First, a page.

As alternative-energy sources become more commonplace, the need for infrastructure to support their expanding reach into mainstream energy markets is also on the rise. Microgrids have emerged as an ideal technology to meet this growing demand.
Are wireless controls taking market share from their wired brethren? A report released by Navigant Research says they are. Growth in the sector is expected to continue, with annual worldwide shipments of wireless nodes for building controls forecast to surpass 36 million by 2020.
As electric vehicles (EVs) gain momentum in the race to win over motorists, one thing is still slowing them down: Many would-be owners can’t warm up to the idea of the long charging time.
If some analyst projections are correct, slow charging EVs may soon be outdated.
Double energy production by 2030 is the message that Dan Arvizu, director of the National Renewable Energy Laboratory (NREL), and a blue-ribbon panel of 20 energy experts recently drove home at the National Press Club in Washington, D.C.
Consider it a luxury. As a particular technology matures and becomes widely accepted, a new set of challenges emerge. Such is the case for the smart grid, which is passing the point of being a novelty and entering the realm of accepted practice.
Gone are the days when the thought of wind power in some far-off land was strictly a quaint endeavor. Tourists will always have their photo ops of rustic windmills on the farm in Holland or rural Kansas, for that matter.
The owners of Swauk Creek Ranch, a privately owned 3,865-acre reserve in Kittitas County, Wa., have partnered with Seattle-based energy and facility services firm McKinstry to develop and construct five wind turbines that will generate electricity for consumption in Kittitas County.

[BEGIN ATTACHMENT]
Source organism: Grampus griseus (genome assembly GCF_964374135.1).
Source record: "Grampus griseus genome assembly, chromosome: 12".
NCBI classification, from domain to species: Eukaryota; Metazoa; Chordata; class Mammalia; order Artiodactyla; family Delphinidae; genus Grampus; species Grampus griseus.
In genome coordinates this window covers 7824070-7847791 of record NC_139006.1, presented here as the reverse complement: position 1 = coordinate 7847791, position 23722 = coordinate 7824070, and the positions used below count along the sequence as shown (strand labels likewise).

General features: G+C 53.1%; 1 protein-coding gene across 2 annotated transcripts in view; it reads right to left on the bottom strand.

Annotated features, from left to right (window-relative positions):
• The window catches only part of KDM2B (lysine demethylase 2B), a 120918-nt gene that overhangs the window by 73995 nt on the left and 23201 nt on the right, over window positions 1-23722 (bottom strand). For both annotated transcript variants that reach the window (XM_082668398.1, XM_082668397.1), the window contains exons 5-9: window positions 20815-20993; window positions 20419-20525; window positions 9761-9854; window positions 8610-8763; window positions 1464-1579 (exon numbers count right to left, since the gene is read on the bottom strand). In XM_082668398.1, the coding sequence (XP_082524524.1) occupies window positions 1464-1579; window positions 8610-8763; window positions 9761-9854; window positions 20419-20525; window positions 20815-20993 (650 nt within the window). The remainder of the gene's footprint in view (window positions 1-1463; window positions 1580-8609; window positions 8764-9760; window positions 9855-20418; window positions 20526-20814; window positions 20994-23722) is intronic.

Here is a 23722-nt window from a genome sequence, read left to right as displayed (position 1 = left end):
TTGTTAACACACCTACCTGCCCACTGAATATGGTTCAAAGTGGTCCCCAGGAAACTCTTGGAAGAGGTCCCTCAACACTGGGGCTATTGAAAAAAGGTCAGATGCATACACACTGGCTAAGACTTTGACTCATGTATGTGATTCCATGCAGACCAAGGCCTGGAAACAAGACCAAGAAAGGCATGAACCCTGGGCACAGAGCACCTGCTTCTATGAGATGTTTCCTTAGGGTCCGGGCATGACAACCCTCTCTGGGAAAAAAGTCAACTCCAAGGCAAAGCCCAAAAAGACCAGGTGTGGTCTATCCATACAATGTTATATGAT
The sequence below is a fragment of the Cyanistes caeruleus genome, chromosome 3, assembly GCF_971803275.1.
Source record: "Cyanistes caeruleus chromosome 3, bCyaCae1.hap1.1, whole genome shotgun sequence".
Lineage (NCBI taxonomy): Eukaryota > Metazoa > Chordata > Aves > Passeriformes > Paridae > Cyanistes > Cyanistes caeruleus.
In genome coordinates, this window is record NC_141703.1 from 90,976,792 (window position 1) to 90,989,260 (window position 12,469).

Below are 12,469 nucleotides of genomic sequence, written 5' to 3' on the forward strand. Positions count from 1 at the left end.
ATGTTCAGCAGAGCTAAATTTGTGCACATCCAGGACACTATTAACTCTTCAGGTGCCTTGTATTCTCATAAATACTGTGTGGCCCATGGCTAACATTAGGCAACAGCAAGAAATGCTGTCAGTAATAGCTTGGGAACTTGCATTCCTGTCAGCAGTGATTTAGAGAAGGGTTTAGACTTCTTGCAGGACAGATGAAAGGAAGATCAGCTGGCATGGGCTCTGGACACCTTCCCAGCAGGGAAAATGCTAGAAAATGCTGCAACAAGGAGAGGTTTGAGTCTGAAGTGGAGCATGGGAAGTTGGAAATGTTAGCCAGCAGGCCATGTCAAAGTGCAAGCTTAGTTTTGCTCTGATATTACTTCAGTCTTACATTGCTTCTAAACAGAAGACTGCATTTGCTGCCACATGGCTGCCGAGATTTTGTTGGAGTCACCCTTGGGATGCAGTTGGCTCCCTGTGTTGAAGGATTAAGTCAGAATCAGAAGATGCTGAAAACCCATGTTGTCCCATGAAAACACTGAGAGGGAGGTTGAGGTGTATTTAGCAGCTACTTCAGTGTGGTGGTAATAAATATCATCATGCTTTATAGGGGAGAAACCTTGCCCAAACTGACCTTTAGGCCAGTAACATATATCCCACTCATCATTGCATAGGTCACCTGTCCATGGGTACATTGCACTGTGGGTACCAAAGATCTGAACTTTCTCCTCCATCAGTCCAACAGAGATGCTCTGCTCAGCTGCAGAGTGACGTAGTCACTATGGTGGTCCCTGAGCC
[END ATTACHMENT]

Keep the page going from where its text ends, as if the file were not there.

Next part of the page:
If wind- and solar-generated electricity are changing the way we look at our relationship to the grid, the transformation is only visible when the sources of that generation are in full force or, more specifically, when the gusts are strong and the sun is high.
The world’s cumulative solar photovoltaic (PV) electricity capacity surpassed 100 gigawatts (GW) in 2012, achieving just more than 101 GW, according to market figures from the European Photovoltaic Industry Association (EPIA).
Walmart President and CEO Mike Duke announced the company’s next step on the path to achieving its goal of being supplied 100 percent by renewable energy. Unveiled at Walmart’s Global Sustainability Milestone Meeting, the company committed to achieving the following by Dec. 31, 2020:
The fire alarm systems industry has changed considerably over the years. Many old-timers can remember a fire alarm system that only detected a fire and sounded an alarm. Nonfire alarm systems did not interface with these fire alarm systems.